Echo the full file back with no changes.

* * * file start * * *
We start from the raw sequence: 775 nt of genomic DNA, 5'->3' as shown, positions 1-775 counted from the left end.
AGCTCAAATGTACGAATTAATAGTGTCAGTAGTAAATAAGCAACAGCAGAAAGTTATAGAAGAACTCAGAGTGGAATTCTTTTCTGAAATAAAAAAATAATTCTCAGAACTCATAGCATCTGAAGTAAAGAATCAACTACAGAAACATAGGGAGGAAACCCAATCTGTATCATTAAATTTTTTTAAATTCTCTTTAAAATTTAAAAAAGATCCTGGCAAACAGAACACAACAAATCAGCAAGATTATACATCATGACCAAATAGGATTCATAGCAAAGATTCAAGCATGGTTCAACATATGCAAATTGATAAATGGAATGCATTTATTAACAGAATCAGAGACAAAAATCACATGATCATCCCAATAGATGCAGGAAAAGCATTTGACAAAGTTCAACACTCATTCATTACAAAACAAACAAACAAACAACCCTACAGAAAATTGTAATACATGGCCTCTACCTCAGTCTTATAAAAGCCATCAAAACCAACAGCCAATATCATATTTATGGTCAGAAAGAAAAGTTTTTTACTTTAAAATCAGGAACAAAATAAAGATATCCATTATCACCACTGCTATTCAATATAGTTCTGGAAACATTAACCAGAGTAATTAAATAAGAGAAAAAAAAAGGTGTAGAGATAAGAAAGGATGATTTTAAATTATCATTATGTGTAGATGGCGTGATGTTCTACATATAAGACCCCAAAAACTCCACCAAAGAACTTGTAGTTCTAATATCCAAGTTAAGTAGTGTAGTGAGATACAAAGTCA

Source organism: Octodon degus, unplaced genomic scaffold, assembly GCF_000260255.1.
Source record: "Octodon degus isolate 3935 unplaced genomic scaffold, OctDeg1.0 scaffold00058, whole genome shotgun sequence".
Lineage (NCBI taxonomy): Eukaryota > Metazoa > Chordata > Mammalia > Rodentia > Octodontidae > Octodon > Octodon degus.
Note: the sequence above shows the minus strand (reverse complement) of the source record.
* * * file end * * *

We start from the raw sequence: 775 nt of genomic DNA, 5'->3' as shown, positions 1-775 counted from the left end.
AGCTCAAATGTACGAATTAATAGTGTCAGTAGTAAATAAGCAACAGCAGAAAGTTATAGAAGAACTCAGAGTGGAATTCTTTTCTGAAATAAAAAAATAATTCTCAGAACTCATAGCATCTGAAGTAAAGAATCAACTACAGAAACATAGGGAGGAAACCCAATCTGTATCATTAAATTTTTTTAAATTCTCTTTAAAATTTAAAAAAGATCCTGGCAAACAGAACACAACAAATCAGCAAGATTATACATCATGACCAAATAGGATTCATAGCAAAGATTCAAGCATGGTTCAACATATGCAAATTGATAAATGGAATGCATTTATTAACAGAATCAGAGACAAAAATCACATGATCATCCCAATAGATGCAGGAAAAGCATTTGACAAAGTTCAACACTCATTCATTACAAAACAAACAAACAAACAACCCTACAGAAAATTGTAATACATGGCCTCTACCTCAGTCTTATAAAAGCCATCAAAACCAACAGCCAATATCATATTTATGGTCAGAAAGAAAAGTTTTTTACTTTAAAATCAGGAACAAAATAAAGATATCCATTATCACCACTGCTATTCAATATAGTTCTGGAAACATTAACCAGAGTAATTAAATAAGAGAAAAAAAAAGGTGTAGAGATAAGAAAGGATGATTTTAAATTATCATTATGTGTAGATGGCGTGATGTTCTACATATAAGACCCCAAAAACTCCACCAAAGAACTTGTAGTTCTAATATCCAAGTTAAGTAGTGTAGTGAGATACAAAGTCA

Source organism: Octodon degus, unplaced genomic scaffold, assembly GCF_000260255.1.
Source record: "Octodon degus isolate 3935 unplaced genomic scaffold, OctDeg1.0 scaffold00058, whole genome shotgun sequence".
Lineage (NCBI taxonomy): Eukaryota > Metazoa > Chordata > Mammalia > Rodentia > Octodontidae > Octodon > Octodon degus.
Note: the sequence above shows the minus strand (reverse complement) of the source record.